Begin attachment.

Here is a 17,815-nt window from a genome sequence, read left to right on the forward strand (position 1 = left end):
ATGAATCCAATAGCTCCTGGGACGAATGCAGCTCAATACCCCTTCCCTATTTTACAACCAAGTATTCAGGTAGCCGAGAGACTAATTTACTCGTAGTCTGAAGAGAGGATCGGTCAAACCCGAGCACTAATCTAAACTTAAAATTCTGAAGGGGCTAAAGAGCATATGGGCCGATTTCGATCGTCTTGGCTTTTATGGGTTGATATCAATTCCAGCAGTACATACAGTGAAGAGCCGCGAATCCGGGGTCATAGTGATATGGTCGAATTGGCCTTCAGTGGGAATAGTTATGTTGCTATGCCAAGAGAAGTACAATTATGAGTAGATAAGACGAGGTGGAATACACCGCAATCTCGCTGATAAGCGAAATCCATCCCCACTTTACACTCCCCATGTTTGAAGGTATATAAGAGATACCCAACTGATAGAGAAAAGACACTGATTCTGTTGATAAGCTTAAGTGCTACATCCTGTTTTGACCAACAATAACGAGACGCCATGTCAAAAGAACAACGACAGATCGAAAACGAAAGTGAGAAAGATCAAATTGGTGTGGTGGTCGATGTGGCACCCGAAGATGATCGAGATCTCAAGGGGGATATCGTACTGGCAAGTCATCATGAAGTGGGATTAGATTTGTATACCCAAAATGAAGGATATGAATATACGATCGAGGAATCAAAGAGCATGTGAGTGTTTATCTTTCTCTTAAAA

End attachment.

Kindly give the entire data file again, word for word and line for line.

Here is a 17,815-nt window from a genome sequence, read left to right on the forward strand (position 1 = left end):
ATGAATCCAATAGCTCCTGGGACGAATGCAGCTCAATACCCCTTCCCTATTTTACAACCAAGTATTCAGGTAGCCGAGAGACTAATTTACTCGTAGTCTGAAGAGAGGATCGGTCAAACCCGAGCACTAATCTAAACTTAAAATTCTGAAGGGGCTAAAGAGCATATGGGCCGATTTCGATCGTCTTGGCTTTTATGGGTTGATATCAATTCCAGCAGTACATACAGTGAAGAGCCGCGAATCCGGGGTCATAGTGATATGGTCGAATTGGCCTTCAGTGGGAATAGTTATGTTGCTATGCCAAGAGAAGTACAATTATGAGTAGATAAGACGAGGTGGAATACACCGCAATCTCGCTGATAAGCGAAATCCATCCCCACTTTACACTCCCCATGTTTGAAGGTATATAAGAGATACCCAACTGATAGAGAAAAGACACTGATTCTGTTGATAAGCTTAAGTGCTACATCCTGTTTTGACCAACAATAACGAGACGCCATGTCAAAAGAACAACGACAGATCGAAAACGAAAGTGAGAAAGATCAAATTGGTGTGGTGGTCGATGTGGCACCCGAAGATGATCGAGATCTCAAGGGGGATATCGTACTGGCAAGTCATCATGAAGTGGGATTAGATTTGTATACCCAAAATGAAGGATATGAATATACGATCGAGGAATCAAAGAGCATGTGAGTGTTTATCTTTCTCTTAAAA